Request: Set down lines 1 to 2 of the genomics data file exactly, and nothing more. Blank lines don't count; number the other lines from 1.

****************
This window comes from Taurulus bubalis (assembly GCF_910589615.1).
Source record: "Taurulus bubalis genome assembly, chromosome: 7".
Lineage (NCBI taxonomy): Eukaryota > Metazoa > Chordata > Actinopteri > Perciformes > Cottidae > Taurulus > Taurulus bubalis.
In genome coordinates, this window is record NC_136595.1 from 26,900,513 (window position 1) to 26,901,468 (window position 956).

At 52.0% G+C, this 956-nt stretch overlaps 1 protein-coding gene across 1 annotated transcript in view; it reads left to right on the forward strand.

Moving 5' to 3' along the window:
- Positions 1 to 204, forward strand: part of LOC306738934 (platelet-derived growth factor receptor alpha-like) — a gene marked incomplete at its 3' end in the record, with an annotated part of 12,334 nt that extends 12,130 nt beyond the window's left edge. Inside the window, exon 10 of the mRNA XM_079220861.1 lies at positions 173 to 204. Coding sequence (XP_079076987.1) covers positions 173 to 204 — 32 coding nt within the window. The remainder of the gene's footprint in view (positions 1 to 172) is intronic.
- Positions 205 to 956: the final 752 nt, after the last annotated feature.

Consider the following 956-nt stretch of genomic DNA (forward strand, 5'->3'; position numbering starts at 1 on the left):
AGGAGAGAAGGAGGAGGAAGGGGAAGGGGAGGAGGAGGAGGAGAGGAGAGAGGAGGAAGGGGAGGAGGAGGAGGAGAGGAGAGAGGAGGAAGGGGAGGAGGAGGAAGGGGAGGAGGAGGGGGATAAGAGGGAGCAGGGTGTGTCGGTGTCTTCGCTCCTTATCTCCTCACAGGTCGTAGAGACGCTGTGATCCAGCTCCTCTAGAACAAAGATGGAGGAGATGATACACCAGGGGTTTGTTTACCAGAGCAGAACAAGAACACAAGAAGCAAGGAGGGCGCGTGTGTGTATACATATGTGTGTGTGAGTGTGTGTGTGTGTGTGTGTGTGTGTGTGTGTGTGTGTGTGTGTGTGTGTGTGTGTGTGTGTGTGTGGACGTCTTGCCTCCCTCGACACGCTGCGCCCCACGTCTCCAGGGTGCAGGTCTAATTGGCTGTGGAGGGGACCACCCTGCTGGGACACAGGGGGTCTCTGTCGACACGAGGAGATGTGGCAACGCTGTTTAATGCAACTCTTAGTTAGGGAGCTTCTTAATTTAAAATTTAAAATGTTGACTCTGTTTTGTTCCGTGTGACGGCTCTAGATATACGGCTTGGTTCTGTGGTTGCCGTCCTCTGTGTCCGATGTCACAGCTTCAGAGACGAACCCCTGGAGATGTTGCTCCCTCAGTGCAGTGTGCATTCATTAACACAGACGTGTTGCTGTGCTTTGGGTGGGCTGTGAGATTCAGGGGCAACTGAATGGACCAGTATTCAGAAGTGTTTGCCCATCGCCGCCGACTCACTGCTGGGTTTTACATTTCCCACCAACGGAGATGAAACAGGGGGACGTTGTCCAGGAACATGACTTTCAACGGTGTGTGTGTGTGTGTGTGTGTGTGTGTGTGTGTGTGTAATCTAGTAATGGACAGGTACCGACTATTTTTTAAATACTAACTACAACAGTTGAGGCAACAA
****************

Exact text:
This window comes from Taurulus bubalis (assembly GCF_910589615.1).
Source record: "Taurulus bubalis genome assembly, chromosome: 7".